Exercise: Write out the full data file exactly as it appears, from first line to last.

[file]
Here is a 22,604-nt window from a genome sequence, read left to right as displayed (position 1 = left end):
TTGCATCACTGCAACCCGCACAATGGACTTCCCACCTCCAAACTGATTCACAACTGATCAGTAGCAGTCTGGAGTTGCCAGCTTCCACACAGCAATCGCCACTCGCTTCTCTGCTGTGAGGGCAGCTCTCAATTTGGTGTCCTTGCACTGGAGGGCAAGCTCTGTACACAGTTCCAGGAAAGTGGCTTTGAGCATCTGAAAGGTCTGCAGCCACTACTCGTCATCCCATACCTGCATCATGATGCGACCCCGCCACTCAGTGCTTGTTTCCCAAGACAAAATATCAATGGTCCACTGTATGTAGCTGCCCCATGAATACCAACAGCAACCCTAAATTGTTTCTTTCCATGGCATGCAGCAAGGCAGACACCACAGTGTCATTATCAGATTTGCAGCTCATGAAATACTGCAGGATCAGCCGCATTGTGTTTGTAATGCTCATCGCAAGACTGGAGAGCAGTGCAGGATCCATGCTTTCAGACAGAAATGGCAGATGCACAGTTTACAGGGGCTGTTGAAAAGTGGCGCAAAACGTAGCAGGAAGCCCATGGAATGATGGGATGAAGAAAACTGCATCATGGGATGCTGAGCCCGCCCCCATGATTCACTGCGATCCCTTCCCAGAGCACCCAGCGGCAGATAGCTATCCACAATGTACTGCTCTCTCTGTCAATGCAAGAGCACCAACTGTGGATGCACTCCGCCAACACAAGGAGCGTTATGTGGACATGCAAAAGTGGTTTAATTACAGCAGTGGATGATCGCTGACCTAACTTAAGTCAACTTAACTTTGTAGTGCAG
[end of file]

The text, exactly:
Here is a 22,604-nt window from a genome sequence, read left to right as displayed (position 1 = left end):
TTGCATCACTGCAACCCGCACAATGGACTTCCCACCTCCAAACTGATTCACAACTGATCAGTAGCAGTCTGGAGTTGCCAGCTTCCACACAGCAATCGCCACTCGCTTCTCTGCTGTGAGGGCAGCTCTCAATTTGGTGTCCTTGCACTGGAGGGCAAGCTCTGTACACAGTTCCAGGAAAGTGGCTTTGAGCATCTGAAAGGTCTGCAGCCACTACTCGTCATCCCATACCTGCATCATGATGCGACCCCGCCACTCAGTGCTTGTTTCCCAAGACAAAATATCAATGGTCCACTGTATGTAGCTGCCCCATGAATACCAACAGCAACCCTAAATTGTTTCTTTCCATGGCATGCAGCAAGGCAGACACCACAGTGTCATTATCAGATTTGCAGCTCATGAAATACTGCAGGATCAGCCGCATTGTGTTTGTAATGCTCATCGCAAGACTGGAGAGCAGTGCAGGATCCATGCTTTCAGACAGAAATGGCAGATGCACAGTTTACAGGGGCTGTTGAAAAGTGGCGCAAAACGTAGCAGGAAGCCCATGGAATGATGGGATGAAGAAAACTGCATCATGGGATGCTGAGCCCGCCCCCATGATTCACTGCGATCCCTTCCCAGAGCACCCAGCGGCAGATAGCTATCCACAATGTACTGCTCTCTCTGTCAATGCAAGAGCACCAACTGTGGATGCACTCCGCCAACACAAGGAGCGTTATGTGGACATGCAAAAGTGGTTTAATTACAGCAGTGGATGATCGCTGACCTAACTTAAGTCAACTTAACTTTGTAGTGCAG